Martin Ish found guilty of manslaughter
POCATELLO – After deliberating for more than 12 hours, a jury, selected from Twin Falls, found Martin Edmo Ish guilty of felony voluntary manslaughter Friday.
Ish, 59, was originally charged with second degree murder in the beating death of Eugene Lorne Red Elk almost eight years ago.
The jury also found Ish guilty of being a persistent violator, an enhancement that could add to up to 15 years in prison onto his sentence. Ish has prior felony convictions for possession of more than three ounces of marijuana in 2003 and in 2011 for felony possession of methamphetamine.
During jury instruction Thursday, Sixth District Judge David C. Nye told the jury that they could consider a charge of voluntary manslaughter, which did not require proof of malice, only evidence Ish had struck Red Elk with a blunt object and that action resulted in his death.
Bannock County Prosecutor Steve Herzog told the eight women and four men of the jury that Ish was motivated by pride when he attacked Red Elk outside Duffy’s Tavern in 2009.
During closing remarks in the 10-day-long trial, Herzog said Ish had already been ejected from two Old Town bars by the time he got to Duffy’s on the night of June 14, 2009 and when Red Elk escorted him out of that establishment as well, Ish was angry and his pride was hurt.
Herzog reminded jurors that a bar patron testified during the first days of the trial that he saw a man matching Ish’s description pacing back and forth in the in the parking lot a few minutes after Ish was removed from Duffy’s.
“I would submit that Ish had his pride hurt several times on June 14, 2009,” Herzog said.
Ish’s told police during a 2015 interview that left with no ride and no money, he walked to Fort Hall after being kicked out of Duffy’s.
But Herzog noted testimony from Charles Tademy who said that the defendant showed up at his home that night and that he drove Ish to his residence in Fort Hall. Tademy said that Ish also asked him to drive by Duffy’s when he returned to see if anything was going on there – Tademy said he saw police vehicles and lights and that he reported the activity to Ish.
Tademy came to the attention of investigators after Ish’s cousin, Jennifer Teton, came forward in 2015. Teton told police that on the morning following the attack, Ish told her that he “blasted” Red Elk and that he was “gurgling blood.” She said Ish believed that he had killed him.
“Just because the case was not solved in 48 hours does not diminish the evidence in the case,” Herzog said.
Public Defenders Randy Schulthies and Scott Andrew rested their case with testimony from Cliff Nelson, a forensic pathologist and an Oregon medical examiner, who rebutted the statement of Charles O. Garrison, a forensic pathologist who testified earlier this week that Red Elk was struck with a moving object.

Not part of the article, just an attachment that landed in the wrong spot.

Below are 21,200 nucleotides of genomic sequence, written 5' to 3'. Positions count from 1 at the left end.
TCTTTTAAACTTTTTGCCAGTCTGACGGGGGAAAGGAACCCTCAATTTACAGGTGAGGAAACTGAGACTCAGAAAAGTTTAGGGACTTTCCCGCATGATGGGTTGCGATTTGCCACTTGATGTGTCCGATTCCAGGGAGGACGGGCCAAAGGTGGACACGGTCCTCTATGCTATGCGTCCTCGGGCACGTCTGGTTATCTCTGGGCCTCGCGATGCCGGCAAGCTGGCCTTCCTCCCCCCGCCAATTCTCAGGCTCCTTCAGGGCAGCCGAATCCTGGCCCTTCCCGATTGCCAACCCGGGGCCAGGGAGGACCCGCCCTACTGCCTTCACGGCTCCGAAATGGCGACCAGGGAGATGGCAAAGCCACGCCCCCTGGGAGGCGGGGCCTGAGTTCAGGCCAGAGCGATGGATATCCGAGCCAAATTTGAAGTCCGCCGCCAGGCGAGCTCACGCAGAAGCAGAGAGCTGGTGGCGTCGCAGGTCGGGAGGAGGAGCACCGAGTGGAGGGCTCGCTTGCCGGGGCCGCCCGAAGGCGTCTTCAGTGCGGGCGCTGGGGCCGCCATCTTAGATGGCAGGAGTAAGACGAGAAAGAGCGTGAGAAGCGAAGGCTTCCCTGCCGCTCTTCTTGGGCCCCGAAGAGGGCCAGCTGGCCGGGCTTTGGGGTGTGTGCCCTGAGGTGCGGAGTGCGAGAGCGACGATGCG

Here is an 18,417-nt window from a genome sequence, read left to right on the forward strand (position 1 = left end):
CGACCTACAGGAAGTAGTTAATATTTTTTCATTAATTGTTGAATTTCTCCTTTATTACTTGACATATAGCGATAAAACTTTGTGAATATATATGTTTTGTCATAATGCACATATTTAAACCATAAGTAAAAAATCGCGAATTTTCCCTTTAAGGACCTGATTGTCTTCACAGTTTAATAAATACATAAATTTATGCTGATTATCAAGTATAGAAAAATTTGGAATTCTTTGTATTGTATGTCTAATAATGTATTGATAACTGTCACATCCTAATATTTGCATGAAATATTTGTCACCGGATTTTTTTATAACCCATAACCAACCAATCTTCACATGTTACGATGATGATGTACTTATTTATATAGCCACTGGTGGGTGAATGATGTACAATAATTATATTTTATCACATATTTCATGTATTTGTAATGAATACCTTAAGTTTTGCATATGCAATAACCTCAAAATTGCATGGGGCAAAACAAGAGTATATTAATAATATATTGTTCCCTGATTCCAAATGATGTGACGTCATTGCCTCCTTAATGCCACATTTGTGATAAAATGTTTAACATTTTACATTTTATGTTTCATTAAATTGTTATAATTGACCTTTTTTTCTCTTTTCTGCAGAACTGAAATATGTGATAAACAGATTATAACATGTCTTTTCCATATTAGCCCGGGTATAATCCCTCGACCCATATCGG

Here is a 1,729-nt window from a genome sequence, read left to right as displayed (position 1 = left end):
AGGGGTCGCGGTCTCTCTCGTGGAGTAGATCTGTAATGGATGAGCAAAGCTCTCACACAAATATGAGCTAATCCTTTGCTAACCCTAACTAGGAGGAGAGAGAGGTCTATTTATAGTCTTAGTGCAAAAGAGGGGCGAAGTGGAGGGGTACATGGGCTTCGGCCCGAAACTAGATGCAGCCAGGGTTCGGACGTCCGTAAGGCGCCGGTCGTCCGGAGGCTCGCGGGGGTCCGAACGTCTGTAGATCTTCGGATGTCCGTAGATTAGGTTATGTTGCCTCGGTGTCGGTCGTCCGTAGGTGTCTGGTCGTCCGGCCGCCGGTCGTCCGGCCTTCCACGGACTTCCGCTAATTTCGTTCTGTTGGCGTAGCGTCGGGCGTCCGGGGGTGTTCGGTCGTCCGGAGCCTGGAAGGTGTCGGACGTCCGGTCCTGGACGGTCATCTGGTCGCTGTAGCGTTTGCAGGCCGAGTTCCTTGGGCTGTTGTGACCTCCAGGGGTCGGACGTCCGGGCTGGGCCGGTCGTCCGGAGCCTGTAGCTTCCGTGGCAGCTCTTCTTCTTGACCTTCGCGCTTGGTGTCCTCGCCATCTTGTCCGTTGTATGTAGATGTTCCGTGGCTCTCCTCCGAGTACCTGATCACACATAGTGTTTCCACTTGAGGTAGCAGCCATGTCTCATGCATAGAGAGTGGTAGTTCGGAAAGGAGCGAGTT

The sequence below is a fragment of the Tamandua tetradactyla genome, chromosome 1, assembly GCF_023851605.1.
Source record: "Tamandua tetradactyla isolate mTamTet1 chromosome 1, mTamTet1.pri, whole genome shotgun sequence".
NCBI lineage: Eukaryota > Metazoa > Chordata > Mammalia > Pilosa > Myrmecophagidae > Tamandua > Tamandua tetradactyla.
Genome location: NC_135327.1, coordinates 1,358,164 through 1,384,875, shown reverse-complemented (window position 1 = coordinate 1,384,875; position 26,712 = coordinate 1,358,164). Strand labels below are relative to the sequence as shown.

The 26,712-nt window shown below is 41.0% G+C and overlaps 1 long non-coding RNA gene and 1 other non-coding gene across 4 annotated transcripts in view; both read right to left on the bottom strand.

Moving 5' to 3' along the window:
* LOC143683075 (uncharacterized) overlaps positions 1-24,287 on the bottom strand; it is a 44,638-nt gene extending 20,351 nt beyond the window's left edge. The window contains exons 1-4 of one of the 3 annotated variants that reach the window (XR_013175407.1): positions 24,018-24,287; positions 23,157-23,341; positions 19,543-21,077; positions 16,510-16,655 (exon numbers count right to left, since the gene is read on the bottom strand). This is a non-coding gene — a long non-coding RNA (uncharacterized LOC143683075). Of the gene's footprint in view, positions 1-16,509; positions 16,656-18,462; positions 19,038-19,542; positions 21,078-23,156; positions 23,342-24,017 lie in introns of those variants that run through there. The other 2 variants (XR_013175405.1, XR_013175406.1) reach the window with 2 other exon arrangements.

While both experts agreed that Red Elk died from blunt force trauma to the head, Nelson told the jury that Red Elk’s head injuries occurred when he struck the back of his head on a hard surface, like asphalt.
Nelson said he would have ruled the manner of death in Red Elk’s case as undetermined rather than homicide. He said the injuries could have happened as the result of a vehicle versus pedestrian collision, a fall or being pushed off balance and falling onto the back of his head.
During cross examination, Nelson told Deputy Prosecutor Ryan Godfrey that he did not review witness statements or police reports in the case, but relied on autopsy photos, medical reports and physician’s notes in making his determination.
In his closing statements, Schulthies asked the jury to consider that law enforcement and the state suffered from tunnel vision in the case and that their investigation had focused solely on Ish while disregarding other factors.
Schulthies pointed to conflicting statements made by state witnesses.
“The state has picked out the facts that they wanted and disregarded everything else,” Schulthies said.
He recalled testimony from eyewitness Heather Davis, who identified the man she saw in the parking lot arguing with Red Elk minutes before he went down as a tall, skinny African American male in his early 30s.
Davis also told police that she had seen the man earlier at the Faun Apts. located across the street from Duffy’s.
That man was identified as Ron Bailey Jr. and he was not questioned about his whereabouts on June 14, 2009, Schulthies said.
“The state wants you to believe that (Davis) was right on one point and everything else is wrong,” Schulthies said.
Schulthies stated during closing remarks that the woman who found Red Elk in the parking lot initially reported that he had been struck by a car and Schulthies added that three medical experts failed to exclude a vehicle collision as the cause of Red Elk’s injuries.
“If you accept the state’s version you have to cherry pick information,” Schulthies said. “Your job is not to pick out information, but to look at the entire case.”
In rebuttal, Deputy Prosecutor Ashley Graham told jurors that the description provided by Davis did not match Bailey and there was no other evidence that connected him to the death.
Graham said evidence showing that Ish lied to police about how he got back to Fort Hall that night was an important fact in the case.
“It matters that Tademy took Ish home, much information was gained from Tademy,” Graham said. “(Ish) wanted to keep Tademy out of the loop.”